Leeks can tolerate cooler temperatures and are often harvested after the first frost. The cold weather helps to sweeten the leeks, and they can be left in the ground until November in some climates.

Leeks are generally quite hardy and can withstand frosts and light freezes. However, they are susceptible to certain pests and diseases, including leek moths, onion maggots, and fungal diseases. To protect your leeks, practice good garden hygiene by removing any plant debris and rotating crops yearly to reduce the risk of pests and diseases.

Leeks require regular watering, especially during dry periods. They prefer moist soil, but be careful not to overwater. Watering directly to the base of the plant rather than overhead can help prevent diseases and improve plant health. Alternatively, you can mulch around the plants to help retain moisture.

Leeks are slow-growing plants, typically taking 100-180 days from seed to harvest. To ensure a good supply of leeks throughout the year, it’s a good idea to plant multiple successions, starting in early spring and continuing through midsummer.

When harvesting leeks, it’s best to wait until they reach a size of about 1 inch in diameter. The longer you wait, the more tender and flavorful they will be. To harvest, gently loosen the soil around the leek and pull it out of the ground. If you’re not using them right away, trim the roots and remove any damaged outer layers. Leeks can be stored in the refrigerator or in a cool, dark place for up to two weeks.

Leeks are a versatile and delicious vegetable that can be used in a variety of recipes. They add a unique flavor to soups, stews, and stir-fries, and can also be sautéed or roasted as a side dish. Leeks are a nutritious food, rich in vitamins A and K, as well as fiber. They are a great addition to your garden and can be enjoyed throughout the year.

To grow

Leeks are a common vegetable grown in many home gardens. They are a member of the allium family, along with onions and garlic. Leeks can be grown from seed or from seedlings purchased from a garden center or nursery. If starting from seed, it is best to start them indoors in early spring and transplant them outside when the weather warms up.

Leeks prefer a well-drained soil that is rich in organic matter. Before planting, amend the soil with compost or well-rotted manure to provide the nutrients that the plants will need. They require regular watering, especially during dry periods. However, it is important not to overwater, as this can lead to rotting of the plants.

Leeks are best planted in late spring or early summer, after the threat of frost has passed. They prefer a cool climate and will tolerate temperatures as low as 25 degrees Fahrenheit. Leeks take a long time to mature, usually around 100 days, so they should be planted with enough time to reach maturity before the first frost in the fall.

When planting leeks, make a hole in the soil that is deep enough to accommodate the length of the white stem. Place the seedling or seed in the hole and gently firm the soil around it. Space the plants about 6 inches apart to allow for proper growth.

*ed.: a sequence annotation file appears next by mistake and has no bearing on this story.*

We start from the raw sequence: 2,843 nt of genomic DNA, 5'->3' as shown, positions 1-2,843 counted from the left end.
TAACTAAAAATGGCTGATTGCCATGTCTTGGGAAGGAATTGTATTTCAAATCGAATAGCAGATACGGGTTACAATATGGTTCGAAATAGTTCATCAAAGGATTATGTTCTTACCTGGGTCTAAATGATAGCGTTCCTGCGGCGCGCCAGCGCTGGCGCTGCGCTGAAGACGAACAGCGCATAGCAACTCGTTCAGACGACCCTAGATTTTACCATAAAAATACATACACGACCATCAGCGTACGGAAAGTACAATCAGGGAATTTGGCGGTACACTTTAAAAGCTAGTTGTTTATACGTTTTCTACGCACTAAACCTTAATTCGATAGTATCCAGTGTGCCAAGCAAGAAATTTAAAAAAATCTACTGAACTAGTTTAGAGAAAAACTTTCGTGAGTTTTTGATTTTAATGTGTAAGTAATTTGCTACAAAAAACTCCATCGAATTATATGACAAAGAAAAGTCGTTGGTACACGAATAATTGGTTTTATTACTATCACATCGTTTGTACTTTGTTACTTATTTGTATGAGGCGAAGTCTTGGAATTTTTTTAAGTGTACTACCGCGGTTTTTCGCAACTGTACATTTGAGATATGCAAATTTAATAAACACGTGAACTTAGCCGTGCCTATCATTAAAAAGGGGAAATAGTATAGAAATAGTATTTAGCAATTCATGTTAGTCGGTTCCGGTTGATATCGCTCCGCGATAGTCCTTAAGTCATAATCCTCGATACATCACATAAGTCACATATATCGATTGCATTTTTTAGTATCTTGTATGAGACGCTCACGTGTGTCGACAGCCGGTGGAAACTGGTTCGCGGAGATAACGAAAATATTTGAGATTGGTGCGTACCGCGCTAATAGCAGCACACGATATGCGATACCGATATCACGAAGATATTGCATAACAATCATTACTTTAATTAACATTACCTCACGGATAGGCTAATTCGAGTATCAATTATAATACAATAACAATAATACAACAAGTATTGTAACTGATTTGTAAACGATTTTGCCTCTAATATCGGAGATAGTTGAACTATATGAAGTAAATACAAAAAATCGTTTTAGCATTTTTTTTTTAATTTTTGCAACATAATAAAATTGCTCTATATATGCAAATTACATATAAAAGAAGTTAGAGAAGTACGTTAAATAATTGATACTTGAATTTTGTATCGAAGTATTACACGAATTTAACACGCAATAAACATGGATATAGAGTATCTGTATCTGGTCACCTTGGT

Leeks can also be grown in a greenhouse or cold frame, which allows for earlier planting and a longer growing season. They can be started from seed in trays or pots and then transplanted outside when the weather is suitable.

Leeks are a low-maintenance crop, but they may be susceptible to certain pests and diseases. The most common problem is the leek moth, whose larvae feed on the leaves and can cause significant damage. Another common pest is the onion fly, which lays its eggs at the base of the plant and leads to maggots developing and feeding on the roots. To prevent these problems, practice good crop rotation and remove any infected plants promptly.

Leeks are ready to harvest when the stalks are about 1 inch in diameter and have reached their desired length. This is typically in late summer or early fall, about 90-120 days after planting. To harvest, gently loosen the soil around the base of the plant and carefully lift it out of the ground. If the leeks are still wilting after being lifted, trim the roots and tops slightly to help them recover.

Leeks can be stored in a cool, dry place for several weeks. They can also be stored in the refrigerator, but they should be rinsed and dried thoroughly before storing to prevent molding. Leeks have a long shelf life and can be kept for several months if stored properly.

There are many benefits to growing leeks in your garden. They are a versatile vegetable that can be used in a variety of dishes, from soups and stews to stir-fries and salads. They have a mild onion flavor that pairs well with other vegetables and meats. Leeks are also a good source of vitamins and minerals, including vitamin K, vitamin C, and folate.

If you prefer not to grow leeks yourself, they are readily available at farmers markets and grocery stores. When buying leeks, look for ones that have firm, straight stalks and no signs of wilting or other defects. The length of the white stem represents the marketability of the leek, so choose ones that are longer if possible.


✿ Read More About Vegetables.

Dr Heidi Parkes

By Dr Heidi Parkes

Senior Information Extension Officer QLD Dept of Agriculture & Fisheries.